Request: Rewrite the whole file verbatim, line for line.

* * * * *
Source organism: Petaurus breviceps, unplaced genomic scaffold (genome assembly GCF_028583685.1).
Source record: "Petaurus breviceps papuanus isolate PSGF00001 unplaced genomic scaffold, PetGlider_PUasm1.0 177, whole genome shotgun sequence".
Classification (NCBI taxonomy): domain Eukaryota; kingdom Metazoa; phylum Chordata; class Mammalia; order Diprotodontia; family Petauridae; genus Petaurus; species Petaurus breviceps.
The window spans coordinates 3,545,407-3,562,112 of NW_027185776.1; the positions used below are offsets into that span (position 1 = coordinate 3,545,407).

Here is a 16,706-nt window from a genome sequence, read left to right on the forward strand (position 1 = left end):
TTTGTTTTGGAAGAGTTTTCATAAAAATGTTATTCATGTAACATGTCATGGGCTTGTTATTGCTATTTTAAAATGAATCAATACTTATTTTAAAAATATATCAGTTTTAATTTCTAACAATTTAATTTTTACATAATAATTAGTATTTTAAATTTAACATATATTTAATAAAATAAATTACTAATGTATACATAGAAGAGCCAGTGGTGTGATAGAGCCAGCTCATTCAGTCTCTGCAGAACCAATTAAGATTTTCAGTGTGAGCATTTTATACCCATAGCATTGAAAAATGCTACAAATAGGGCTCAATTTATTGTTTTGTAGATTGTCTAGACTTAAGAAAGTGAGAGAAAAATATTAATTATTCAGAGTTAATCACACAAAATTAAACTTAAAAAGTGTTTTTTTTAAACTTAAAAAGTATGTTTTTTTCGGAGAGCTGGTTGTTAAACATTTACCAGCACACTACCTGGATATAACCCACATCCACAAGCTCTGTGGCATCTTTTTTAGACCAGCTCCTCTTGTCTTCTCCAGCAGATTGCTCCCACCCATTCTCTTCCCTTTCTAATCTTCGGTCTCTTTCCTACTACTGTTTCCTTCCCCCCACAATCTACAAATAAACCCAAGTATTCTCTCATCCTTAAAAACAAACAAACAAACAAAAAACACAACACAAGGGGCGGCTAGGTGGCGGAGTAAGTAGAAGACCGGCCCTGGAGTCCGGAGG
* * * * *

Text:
Source organism: Petaurus breviceps, unplaced genomic scaffold (genome assembly GCF_028583685.1).
Source record: "Petaurus breviceps papuanus isolate PSGF00001 unplaced genomic scaffold, PetGlider_PUasm1.0 177, whole genome shotgun sequence".
Classification (NCBI taxonomy): domain Eukaryota; kingdom Metazoa; phylum Chordata; class Mammalia; order Diprotodontia; family Petauridae; genus Petaurus; species Petaurus breviceps.
The window spans coordinates 3,545,407-3,562,112 of NW_027185776.1; the positions used below are offsets into that span (position 1 = coordinate 3,545,407).

Here is a 16,706-nt window from a genome sequence, read left to right on the forward strand (position 1 = left end):
TTTGTTTTGGAAGAGTTTTCATAAAAATGTTATTCATGTAACATGTCATGGGCTTGTTATTGCTATTTTAAAATGAATCAATACTTATTTTAAAAATATATCAGTTTTAATTTCTAACAATTTAATTTTTACATAATAATTAGTATTTTAAATTTAACATATATTTAATAAAATAAATTACTAATGTATACATAGAAGAGCCAGTGGTGTGATAGAGCCAGCTCATTCAGTCTCTGCAGAACCAATTAAGATTTTCAGTGTGAGCATTTTATACCCATAGCATTGAAAAATGCTACAAATAGGGCTCAATTTATTGTTTTGTAGATTGTCTAGACTTAAGAAAGTGAGAGAAAAATATTAATTATTCAGAGTTAATCACACAAAATTAAACTTAAAAAGTGTTTTTTTTAAACTTAAAAAGTATGTTTTTTTCGGAGAGCTGGTTGTTAAACATTTACCAGCACACTACCTGGATATAACCCACATCCACAAGCTCTGTGGCATCTTTTTTAGACCAGCTCCTCTTGTCTTCTCCAGCAGATTGCTCCCACCCATTCTCTTCCCTTTCTAATCTTCGGTCTCTTTCCTACTACTGTTTCCTTCCCCCCACAATCTACAAATAAACCCAAGTATTCTCTCATCCTTAAAAACAAACAAACAAACAAAAAACACAACACAAGGGGCGGCTAGGTGGCGGAGTAAGTAGAAGACCGGCCCTGGAGTCCGGAGG